Favorite thing this week was hearing students and teachers share their opinions of the books and authors they’ve read from this week’s boards. I’m loving how much this project is encouraging discussions about Books! 

Literary Whiteboard Lettering, Week 2

Even though I had only been whiteboard lettering + giving book talks for a week, I’m already seeing an impact: the world studies teacher gave her own book talk to start a lesson, and students and teachers alike are getting interested in learning lettering! Here are Week 2’s boards:

Day 6: The Curious Incident of the Dog in the Night-Time

This was for the day I was paired up with the Math teacher, of course. 

Day 7: Lord of the Flies

Day 8: The Glass Castle

The night before,  I had resolved to finally learning the art of the flourish. 

Day 9: Night

I caught a few reluctant readers with this book talk!

Day 10: 1984

Unfortunately, we had a gas leak scare (it wasn’t a gas leak) on Friday that disrupted our schedule, so I didn’t get to give a book talk to 2 classes… good thing I chose a book that they’ll read in 10th grade anyway!

On to week 3! Posting these all on @nerdladydraws on Instagram with #literarywhiteboardlettering. 

Whiteboard Lettering: Week 1

School started, so now I’ve got 135 students standing between me and lettering practice. To keep up my daily lettering goal and build on my practice as an English teacher, I have a new project for the school year: whiteboard lettering with literary quotes.

Part of the new Texas teacher evaluation system requires that teachers have a professional goal that they actively work on throughout the year. Mine is to incorporate a short book talk and 10 minutes of reading time at the beginning of every class period as a way of encouraging reading in my classroom, and my school. That’s where the lettering comes in. To start my book talks, I share an essential quote from the work–a quote that I have lettered on the board. Because my school is a strange one that has no walls and no assigned classrooms, I get to leave literary quotes throughout the building, hopefully getting not just my own students curious about a book, but the others at the school. In about a month or so, I need to start turning over book talks to the kids, so I may have to adjust my goal. But for now, I’m loving it. Here are this week’s boards and a little of my experience so far:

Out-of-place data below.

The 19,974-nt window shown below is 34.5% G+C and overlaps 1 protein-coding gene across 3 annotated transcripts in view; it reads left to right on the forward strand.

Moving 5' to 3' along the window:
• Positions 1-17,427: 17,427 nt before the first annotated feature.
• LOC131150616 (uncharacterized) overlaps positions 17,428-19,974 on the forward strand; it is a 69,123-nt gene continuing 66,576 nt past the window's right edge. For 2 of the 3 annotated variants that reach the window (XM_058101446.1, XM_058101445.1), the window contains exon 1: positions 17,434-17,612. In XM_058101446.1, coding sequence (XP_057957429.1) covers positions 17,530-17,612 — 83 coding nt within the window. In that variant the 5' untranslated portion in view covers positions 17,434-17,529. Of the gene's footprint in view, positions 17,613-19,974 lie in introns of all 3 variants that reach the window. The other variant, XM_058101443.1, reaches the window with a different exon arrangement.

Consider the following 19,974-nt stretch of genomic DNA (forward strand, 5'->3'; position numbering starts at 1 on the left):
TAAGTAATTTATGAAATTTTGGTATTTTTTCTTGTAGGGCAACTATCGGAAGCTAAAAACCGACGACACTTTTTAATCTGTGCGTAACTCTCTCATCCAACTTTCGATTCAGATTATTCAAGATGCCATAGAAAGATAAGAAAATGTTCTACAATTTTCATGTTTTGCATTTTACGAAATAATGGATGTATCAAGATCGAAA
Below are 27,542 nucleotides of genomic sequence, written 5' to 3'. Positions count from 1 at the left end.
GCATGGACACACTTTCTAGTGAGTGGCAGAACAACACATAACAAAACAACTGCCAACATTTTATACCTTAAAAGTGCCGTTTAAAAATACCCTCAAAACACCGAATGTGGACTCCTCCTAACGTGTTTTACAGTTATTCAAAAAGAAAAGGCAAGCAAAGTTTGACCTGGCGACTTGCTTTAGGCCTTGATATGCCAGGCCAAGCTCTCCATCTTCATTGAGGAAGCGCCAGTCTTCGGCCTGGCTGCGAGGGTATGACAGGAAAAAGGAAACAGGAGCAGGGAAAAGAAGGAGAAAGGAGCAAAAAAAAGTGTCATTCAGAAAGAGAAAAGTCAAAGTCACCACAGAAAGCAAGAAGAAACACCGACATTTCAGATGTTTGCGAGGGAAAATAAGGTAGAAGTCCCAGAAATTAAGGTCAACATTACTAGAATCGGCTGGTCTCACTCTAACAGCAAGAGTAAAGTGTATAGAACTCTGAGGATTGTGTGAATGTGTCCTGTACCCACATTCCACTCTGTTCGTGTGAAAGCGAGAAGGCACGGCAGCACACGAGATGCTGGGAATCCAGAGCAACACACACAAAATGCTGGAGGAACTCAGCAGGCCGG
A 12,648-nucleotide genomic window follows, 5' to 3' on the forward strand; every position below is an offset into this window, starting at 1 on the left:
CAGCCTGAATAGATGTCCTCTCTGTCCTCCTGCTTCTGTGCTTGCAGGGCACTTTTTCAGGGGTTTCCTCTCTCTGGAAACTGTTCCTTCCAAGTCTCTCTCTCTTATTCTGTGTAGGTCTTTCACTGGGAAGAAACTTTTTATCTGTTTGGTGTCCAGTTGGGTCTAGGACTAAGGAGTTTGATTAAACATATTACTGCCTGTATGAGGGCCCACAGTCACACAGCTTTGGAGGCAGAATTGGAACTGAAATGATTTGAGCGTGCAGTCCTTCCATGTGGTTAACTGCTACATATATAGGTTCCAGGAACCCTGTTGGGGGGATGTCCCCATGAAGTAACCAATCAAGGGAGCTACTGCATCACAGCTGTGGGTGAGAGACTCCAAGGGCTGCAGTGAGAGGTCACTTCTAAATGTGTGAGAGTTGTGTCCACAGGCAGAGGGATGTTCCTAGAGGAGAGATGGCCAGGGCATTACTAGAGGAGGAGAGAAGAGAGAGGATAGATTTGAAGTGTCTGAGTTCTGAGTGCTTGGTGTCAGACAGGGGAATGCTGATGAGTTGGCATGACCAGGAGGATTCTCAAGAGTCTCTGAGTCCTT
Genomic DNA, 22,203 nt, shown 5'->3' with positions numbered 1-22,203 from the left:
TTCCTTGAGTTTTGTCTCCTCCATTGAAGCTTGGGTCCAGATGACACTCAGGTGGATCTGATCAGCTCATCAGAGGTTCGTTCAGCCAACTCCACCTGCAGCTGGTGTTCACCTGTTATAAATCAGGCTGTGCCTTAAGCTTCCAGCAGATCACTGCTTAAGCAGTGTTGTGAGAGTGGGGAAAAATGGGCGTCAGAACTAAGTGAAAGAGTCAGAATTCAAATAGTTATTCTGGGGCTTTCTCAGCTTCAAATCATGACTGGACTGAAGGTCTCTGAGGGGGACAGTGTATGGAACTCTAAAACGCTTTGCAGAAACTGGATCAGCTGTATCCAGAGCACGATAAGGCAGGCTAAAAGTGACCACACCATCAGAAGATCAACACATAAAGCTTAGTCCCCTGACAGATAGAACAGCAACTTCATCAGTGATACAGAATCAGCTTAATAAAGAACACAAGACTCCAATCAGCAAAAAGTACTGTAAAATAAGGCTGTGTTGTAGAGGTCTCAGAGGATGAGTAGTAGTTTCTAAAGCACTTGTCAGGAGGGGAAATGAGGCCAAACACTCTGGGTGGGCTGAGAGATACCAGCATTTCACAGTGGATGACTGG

Day 1: Harry Potter and the Sorcerer’s Stone

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I have ALWAYS wanted to say Dumbledore’s words at Harry’s first Hogwarts feast on the first day of school, and this year I got the chance! Very few students admitted to knowing the quote on the first day. Three days later, after I had thoroughly shown my nerdy side, the majority of the students were proud to raise their hands and admit that they knew the story of The Chosen One.

Day 2: The Strange Case of Dr. Jekyll and Mr. Hyde

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I got the idea for daily book talks from the NTCTELA conference in June–basically, a huge gathering of North Texas English teachers. The keynote speakers were Kelly Gallagher and Penny Kittle, celebrities in the ELAR world. Gallagher led a session about guiding kids through confusing pieces, and used Jekyll and Hyde as an example. Hearing him speak about the continued relevance of classic literature, when I feel like I am stuck in a world that is emphasizing only vocational reading and writing, was absolutely refreshing. Most of my book talks this year will be classic pieces because I want my learners to be aware of literary works that have and continue to influence our modern culture.